LOS ANGELES -- On the streets of South Central Los Angeles, there was no celebration, no rejoicing over the news that four white police officers would be tried in federal court for the beating of black motorist Rodney King.
Instead, some wary residents -- who daily pass vacant lots and burned-out shells of buildings that are a testament to last spring's riots -- find the idea of another trial little cause for enthusiasm.
Too little too late, they say, adding that the damage already was done when the state-court trial ended not with guilty verdicts, but acquittals on all but one charge that ended in a hung jury.
Officers Laurence Powell, Timothy Wind, Theodore Briseno and Sgt. Stacey Koon were to surrender today on federal charges they violated Mr. King's civil rights in the motorist's beating last year.
"The officers were charged with stomping, kicking and beating King," Lourdes G. Baird, the U.S. attorney in Los Angeles, said at a downtown Los Angeles news conference yesterday.
"It was an unreasonable use of force."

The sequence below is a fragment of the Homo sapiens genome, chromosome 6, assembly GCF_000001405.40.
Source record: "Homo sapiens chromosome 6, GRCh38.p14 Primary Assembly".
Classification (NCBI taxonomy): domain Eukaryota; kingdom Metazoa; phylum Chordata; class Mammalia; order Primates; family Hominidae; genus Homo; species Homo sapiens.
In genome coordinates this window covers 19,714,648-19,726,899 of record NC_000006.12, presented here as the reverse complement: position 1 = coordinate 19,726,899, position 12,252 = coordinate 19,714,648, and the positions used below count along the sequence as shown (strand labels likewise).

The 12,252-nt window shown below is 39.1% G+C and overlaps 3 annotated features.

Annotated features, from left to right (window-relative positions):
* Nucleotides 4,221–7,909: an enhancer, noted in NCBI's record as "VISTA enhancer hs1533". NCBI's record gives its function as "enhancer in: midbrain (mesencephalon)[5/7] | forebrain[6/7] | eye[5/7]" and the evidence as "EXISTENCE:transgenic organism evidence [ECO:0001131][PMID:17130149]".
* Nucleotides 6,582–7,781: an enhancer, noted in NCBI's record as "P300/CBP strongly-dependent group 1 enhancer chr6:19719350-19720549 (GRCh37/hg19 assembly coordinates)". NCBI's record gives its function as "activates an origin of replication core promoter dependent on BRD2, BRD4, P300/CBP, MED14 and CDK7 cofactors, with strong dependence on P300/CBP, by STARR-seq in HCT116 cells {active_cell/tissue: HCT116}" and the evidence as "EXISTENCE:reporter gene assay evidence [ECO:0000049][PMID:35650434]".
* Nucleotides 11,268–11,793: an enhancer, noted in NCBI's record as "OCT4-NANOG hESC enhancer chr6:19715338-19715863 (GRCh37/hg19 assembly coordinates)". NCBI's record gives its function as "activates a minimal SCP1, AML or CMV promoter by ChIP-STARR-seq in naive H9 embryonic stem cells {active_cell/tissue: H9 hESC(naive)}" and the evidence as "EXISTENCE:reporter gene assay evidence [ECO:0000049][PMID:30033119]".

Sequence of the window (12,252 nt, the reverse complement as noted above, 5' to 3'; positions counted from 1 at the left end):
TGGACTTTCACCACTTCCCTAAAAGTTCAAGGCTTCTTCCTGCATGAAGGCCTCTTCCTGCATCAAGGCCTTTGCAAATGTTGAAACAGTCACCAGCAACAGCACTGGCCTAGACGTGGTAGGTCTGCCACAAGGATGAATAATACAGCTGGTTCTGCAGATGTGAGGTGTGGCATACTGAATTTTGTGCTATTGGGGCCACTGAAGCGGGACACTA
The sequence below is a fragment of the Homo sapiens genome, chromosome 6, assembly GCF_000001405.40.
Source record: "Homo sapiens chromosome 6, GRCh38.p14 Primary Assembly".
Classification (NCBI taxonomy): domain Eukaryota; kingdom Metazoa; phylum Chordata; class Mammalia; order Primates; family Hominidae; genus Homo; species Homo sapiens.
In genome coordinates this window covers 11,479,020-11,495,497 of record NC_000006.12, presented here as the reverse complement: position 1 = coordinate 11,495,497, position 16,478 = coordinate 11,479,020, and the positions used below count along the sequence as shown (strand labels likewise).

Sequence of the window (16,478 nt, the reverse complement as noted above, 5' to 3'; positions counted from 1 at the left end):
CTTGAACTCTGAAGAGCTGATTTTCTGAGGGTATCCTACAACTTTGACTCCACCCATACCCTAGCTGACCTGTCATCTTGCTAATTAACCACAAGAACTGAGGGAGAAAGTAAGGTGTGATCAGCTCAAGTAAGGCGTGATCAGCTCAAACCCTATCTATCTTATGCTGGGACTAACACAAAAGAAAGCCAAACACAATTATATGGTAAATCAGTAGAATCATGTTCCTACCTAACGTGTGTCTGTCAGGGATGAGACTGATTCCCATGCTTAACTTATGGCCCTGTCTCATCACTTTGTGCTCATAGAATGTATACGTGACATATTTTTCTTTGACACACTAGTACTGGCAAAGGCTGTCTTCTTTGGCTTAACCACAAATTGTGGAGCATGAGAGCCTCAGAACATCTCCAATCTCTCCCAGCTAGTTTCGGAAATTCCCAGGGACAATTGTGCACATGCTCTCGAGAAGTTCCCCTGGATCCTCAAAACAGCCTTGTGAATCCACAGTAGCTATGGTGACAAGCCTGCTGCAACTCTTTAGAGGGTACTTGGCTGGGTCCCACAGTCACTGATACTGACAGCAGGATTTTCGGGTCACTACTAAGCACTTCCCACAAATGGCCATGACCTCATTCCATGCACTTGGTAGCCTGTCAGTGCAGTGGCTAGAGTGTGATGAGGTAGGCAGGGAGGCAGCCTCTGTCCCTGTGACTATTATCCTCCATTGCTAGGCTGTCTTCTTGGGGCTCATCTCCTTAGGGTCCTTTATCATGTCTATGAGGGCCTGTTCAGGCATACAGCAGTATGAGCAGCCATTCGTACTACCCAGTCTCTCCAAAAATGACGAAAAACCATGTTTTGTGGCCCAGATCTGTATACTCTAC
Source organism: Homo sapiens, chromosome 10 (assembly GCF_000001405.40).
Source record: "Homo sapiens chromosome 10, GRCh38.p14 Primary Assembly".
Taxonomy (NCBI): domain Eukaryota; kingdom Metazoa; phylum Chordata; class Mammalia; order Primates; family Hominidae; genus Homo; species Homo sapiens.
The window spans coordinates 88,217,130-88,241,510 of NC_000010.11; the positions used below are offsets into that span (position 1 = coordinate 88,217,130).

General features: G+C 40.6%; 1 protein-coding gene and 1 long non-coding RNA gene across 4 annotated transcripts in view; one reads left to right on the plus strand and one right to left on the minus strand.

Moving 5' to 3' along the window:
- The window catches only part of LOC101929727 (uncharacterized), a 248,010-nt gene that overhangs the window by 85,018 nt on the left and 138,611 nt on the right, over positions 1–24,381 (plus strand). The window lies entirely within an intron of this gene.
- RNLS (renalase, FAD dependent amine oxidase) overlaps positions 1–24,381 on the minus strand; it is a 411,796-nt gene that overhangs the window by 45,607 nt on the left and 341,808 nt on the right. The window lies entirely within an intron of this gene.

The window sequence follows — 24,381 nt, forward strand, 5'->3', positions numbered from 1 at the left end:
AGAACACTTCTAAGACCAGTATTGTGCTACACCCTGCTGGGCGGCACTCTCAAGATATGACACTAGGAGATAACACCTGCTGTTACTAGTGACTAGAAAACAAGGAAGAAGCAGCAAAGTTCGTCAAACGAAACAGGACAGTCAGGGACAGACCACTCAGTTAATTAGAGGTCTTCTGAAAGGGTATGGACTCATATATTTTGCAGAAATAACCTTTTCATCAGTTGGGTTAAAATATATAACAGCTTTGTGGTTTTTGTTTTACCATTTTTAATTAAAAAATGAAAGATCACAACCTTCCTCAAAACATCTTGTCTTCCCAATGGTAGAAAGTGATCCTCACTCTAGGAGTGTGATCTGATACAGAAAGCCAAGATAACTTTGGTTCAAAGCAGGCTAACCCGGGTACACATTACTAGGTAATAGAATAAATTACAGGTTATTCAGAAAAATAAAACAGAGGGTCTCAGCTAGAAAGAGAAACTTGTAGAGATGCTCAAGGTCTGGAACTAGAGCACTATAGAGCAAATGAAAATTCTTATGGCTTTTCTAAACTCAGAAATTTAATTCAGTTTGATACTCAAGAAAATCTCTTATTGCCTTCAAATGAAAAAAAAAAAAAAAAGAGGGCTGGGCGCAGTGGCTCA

But even if there is a conviction this time, people in the riot-torn community ask, what of other brutality allegations that never gained the notoriety of the King case?
"Justice was not done last time and justice won't be done this time," said Robert Flannigan, 44, as he walked past the intersection of Florence and Normandie, where rioting erupted on April 29 after the acquittals in state court.
"People like us don't have a chance here," said Mr. Flannigan, a black who said minorities simply don't get a fair shake in the justice system.
Guilty verdicts against the officers won't change that feeling, Mr. Flannigan said, noting that a truer test of the system will come from another case -- the trial of four black men charged with beating white truck driver Reginald Denny at the outset of the riots.
"The real thing boiling up is if these black kids go to jail," Mr. Flannigan said.
At Tom's Liquor store, the only building to survive the riot on the four corners at the intersection of Florence and Normandie, people said that the federal trial of the officers would do little to change what they say is a pattern of police abuse in the black community.
Will Brazil, 37, said he wonders whether conducting another trial is worth the risk. He said he fears that another set of acquittals could touch off a reprise of the violence that left 60 dead and caused about $800 million damage.
"If they do have another trial it's just going to bring up more tension," Mr. Brazil said.
Those who applauded the indictments did so warily.
"I have faith in the system," said Willetta Denham, 50, selling Afrocentric hats on Crenshaw Boulevard. She paused a moment and then added, "God is a just God and He wasn't going to let them get away with it."